This page was last updated: October 23, 2010

Super MRO Services - has been established to help in difficult cases.

A  term, "innocent positve" is being used to identify a positive EtG test that was not the result of beverage alcohol use but was truly an accidental incidental exposure.

A problem with defining incidental exposure is that items that could be presumed to be sources of incidental exposure (e.g. vanilla extract, tincture of gingko biloba, cepacol mouthwash, nyquil, to name a few) if taken on purpose or in excessive amounts stretch the definition of incidental exposure beyond credibility. Additionally, if someone violates a signed abstinence agreement, by knowingly consuming food with alcohol, or by using using any prohibited substance, and the prohibition of use of these substances was in the signed agreement, again this would go beyond the common sense definition of incidental exposure.

Incidental exposure would be defined as unintentional or accidental exposure. Incidental then implies lack of intention. 

False positive technically refers to a test that reports positive when the substance was not actually present. Sometimes this term is also used clinically to describe a positive test from a person who tested positive but shouldn't have because of some other explanation other than direct intentional use of the substance.

Cutoff is the number which if exceeded in the sample tested causes a positive report to be made. The cutoff level is set sometimes for more than one reason including technical reasons (that the lab technique cannot reliably go below the number) and clinical reasons (if we only want to detect higher values) usually to minimize the number of people detected and select those that have less potential of positives from non-beverage alcohol.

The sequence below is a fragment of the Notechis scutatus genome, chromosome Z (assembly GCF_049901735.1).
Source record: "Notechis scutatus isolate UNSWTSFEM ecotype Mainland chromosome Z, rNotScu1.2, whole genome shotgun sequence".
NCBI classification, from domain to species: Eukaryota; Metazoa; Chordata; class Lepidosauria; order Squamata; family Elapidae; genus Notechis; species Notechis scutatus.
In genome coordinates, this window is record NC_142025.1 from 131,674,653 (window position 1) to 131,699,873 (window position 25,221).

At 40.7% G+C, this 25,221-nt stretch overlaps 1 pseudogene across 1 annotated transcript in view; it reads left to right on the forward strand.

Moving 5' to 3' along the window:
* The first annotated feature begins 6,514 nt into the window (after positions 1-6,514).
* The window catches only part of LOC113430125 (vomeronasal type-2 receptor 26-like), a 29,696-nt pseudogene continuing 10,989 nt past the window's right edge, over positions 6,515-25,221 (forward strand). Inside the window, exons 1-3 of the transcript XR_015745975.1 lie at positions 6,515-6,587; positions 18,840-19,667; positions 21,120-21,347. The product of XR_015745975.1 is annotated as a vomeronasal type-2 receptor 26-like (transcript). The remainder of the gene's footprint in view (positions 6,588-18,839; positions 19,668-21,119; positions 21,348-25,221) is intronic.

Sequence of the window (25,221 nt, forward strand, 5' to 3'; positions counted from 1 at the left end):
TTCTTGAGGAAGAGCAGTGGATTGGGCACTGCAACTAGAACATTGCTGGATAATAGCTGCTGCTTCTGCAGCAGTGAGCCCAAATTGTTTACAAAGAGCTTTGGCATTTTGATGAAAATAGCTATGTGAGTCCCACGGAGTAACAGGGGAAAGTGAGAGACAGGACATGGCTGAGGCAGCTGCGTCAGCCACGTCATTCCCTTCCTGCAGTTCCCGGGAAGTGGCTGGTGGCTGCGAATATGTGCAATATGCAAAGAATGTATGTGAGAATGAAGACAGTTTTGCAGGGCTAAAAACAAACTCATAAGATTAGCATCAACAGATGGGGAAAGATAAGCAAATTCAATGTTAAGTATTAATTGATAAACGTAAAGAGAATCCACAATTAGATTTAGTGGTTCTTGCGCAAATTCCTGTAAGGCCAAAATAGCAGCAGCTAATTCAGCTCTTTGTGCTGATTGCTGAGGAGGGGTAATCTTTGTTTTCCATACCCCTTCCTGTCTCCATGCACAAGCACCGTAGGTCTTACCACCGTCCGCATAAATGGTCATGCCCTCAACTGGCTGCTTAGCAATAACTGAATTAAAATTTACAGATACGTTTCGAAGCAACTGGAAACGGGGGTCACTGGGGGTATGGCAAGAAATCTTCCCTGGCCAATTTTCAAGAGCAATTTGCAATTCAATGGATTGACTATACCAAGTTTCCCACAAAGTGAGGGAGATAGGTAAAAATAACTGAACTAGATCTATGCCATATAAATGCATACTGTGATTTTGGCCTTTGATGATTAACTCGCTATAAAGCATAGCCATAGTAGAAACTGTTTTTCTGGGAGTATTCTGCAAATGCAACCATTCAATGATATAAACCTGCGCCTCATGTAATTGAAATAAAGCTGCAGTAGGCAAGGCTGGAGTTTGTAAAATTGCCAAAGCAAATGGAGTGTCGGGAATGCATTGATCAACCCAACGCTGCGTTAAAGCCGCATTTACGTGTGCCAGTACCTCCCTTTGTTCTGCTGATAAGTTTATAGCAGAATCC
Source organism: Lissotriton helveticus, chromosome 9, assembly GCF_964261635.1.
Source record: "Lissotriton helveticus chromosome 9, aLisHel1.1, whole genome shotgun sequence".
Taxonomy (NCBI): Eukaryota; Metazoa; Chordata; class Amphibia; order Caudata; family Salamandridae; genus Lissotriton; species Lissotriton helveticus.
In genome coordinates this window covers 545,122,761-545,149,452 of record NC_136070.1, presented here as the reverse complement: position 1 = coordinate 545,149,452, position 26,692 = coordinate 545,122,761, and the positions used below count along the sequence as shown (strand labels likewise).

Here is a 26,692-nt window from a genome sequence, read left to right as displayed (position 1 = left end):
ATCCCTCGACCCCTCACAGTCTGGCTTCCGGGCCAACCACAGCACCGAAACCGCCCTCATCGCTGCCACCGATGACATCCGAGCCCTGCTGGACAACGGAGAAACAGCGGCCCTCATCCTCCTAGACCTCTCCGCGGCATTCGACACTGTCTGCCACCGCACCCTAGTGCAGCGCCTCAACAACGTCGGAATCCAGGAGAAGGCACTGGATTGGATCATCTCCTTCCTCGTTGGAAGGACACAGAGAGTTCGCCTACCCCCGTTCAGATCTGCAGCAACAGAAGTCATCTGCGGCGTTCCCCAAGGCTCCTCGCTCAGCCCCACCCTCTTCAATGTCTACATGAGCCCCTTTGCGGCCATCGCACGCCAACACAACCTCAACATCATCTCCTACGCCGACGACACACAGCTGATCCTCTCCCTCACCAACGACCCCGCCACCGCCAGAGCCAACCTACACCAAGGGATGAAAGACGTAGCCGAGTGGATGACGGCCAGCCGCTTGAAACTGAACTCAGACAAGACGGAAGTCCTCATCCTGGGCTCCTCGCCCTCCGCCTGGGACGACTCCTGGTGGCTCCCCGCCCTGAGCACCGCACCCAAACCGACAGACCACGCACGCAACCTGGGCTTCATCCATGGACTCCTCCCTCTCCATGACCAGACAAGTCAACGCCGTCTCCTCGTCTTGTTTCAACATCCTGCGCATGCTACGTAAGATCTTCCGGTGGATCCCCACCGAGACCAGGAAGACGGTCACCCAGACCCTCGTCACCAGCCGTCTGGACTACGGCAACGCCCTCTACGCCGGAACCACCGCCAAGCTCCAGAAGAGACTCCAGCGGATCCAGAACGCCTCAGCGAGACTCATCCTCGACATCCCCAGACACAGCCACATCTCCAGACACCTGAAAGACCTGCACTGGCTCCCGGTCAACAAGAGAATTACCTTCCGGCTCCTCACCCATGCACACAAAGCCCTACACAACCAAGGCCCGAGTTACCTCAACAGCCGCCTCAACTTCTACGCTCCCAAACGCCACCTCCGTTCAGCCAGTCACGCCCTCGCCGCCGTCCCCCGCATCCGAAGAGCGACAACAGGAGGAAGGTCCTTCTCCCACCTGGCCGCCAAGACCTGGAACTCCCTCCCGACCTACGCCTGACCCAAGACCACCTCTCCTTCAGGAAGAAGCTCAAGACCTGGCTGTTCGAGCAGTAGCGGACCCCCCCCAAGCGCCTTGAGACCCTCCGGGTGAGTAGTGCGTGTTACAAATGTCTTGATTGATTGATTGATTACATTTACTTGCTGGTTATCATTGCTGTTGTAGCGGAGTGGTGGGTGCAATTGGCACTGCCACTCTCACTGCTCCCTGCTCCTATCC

EtG Advisory - August 15, 2005
(Download Advisory in Letter format: pdf)

The following updated advisory has been developed in response to questions from monitoring programs and regulatory boards regarding EtG testing:

For the above reasons it is advisable, whenever possible, to refrain from taking action against an employee or licensee based on urine EtG testing alone. In the presence of a positive EtG test, if alcohol use is denied, we encourage the use of clinical evaluation by an addiction medicine specialist to more fully assess the meaning of a positive test. We encourage Boards, Courts, and/or Employers to rely on Addiction Medicine assessments to help interpret positive test results.

Despite the above limitation many monitoring programs have found EtG testing to be useful for early detection of alcohol use. EtG is a far superior marker for recent alcohol use than previous tests. More investigation is currently underway.

Questions and Answers:

-Have you heard credible reports from around the country that have caused you to question the 100% reliability of the test? We never presumed or meant to suggest that EtG testing is 100% reliable. We feel very confident that the only reason for EtG in urine is to have had ethanol in the body, however, the extent and effect of incidental exposure in all subjects has not been fully explored or defined.

-Is it your recommendation that EtG testing results not be relied upon carte blanche at this point. Yes.

-Do you believe that until further study can be done, any score under 1000 could be questioned legitimately. These are rough guidelines. I would encourage clinical correlation, especially when the level is below 1000, the patient denies drinking, and there is no other evidence of problems. I would not advise taking action against a licensee if the only evidence of a problem is a low positive EtG test.